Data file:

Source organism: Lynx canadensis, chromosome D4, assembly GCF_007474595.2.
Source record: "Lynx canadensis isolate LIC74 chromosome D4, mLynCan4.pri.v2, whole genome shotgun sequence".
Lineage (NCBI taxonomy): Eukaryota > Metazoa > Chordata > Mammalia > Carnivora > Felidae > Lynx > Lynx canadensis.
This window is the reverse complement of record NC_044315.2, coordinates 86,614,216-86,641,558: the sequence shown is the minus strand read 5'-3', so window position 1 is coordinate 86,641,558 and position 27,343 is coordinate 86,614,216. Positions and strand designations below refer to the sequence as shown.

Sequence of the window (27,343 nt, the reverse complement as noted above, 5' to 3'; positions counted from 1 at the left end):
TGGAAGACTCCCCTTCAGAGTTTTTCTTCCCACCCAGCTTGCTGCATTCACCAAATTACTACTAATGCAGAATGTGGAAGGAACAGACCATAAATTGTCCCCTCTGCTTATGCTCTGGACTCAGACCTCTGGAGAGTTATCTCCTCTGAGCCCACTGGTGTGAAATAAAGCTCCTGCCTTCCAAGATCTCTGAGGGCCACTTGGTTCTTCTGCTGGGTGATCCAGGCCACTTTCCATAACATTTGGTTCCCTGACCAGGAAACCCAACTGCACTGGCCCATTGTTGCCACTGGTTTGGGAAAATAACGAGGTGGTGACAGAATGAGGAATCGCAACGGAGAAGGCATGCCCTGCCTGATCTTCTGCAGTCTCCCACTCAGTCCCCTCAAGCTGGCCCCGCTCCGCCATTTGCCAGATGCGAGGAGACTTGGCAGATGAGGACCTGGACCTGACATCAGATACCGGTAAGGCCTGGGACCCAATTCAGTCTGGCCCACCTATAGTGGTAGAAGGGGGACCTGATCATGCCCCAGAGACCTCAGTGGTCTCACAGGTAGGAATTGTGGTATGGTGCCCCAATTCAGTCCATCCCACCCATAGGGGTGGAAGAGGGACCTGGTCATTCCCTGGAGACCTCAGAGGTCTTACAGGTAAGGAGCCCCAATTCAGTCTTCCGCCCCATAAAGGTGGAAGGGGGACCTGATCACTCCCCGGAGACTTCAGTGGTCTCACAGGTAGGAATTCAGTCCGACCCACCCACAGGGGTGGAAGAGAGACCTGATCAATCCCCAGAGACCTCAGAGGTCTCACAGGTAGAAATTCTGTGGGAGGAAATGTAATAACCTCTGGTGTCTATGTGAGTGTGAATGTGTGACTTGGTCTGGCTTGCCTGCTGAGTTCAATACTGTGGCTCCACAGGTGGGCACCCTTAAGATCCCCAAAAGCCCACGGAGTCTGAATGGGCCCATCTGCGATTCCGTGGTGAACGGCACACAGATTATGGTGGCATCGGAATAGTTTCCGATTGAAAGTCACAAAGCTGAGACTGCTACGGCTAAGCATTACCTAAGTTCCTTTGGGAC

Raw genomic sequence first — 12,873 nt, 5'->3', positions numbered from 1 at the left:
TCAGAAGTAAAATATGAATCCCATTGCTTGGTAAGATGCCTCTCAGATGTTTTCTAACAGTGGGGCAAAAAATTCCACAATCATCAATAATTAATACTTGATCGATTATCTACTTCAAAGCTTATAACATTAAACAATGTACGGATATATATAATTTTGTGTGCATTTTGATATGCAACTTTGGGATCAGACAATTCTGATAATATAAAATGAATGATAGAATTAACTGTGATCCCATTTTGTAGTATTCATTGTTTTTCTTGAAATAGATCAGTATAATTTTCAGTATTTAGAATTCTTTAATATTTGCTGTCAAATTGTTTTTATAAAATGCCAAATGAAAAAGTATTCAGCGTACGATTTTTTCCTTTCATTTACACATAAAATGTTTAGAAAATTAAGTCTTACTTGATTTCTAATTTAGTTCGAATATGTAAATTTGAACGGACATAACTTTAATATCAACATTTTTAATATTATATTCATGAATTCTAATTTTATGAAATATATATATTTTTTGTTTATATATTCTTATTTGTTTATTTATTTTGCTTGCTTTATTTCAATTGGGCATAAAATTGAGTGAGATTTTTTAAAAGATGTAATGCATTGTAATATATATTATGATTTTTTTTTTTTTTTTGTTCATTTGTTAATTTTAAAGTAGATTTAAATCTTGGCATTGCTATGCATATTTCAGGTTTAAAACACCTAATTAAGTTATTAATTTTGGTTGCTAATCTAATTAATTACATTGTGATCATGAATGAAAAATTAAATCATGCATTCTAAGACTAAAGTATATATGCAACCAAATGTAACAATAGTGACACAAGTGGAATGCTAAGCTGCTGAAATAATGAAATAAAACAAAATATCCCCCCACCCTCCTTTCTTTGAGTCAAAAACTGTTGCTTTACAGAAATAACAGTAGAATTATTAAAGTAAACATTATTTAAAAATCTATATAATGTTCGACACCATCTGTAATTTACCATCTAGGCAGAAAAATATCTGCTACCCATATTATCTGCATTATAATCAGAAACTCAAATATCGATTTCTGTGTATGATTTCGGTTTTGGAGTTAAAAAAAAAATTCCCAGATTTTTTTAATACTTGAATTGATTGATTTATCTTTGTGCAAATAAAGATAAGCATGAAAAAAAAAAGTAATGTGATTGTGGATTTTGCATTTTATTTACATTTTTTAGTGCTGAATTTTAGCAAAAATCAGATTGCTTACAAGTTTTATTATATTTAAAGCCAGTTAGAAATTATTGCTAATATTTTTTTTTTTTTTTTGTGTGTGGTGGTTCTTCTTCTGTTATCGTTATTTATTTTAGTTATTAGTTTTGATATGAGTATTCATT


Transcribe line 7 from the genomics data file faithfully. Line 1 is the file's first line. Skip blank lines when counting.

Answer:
Raw genomic sequence first — 12,873 nt, 5'->3', positions numbered from 1 at the left: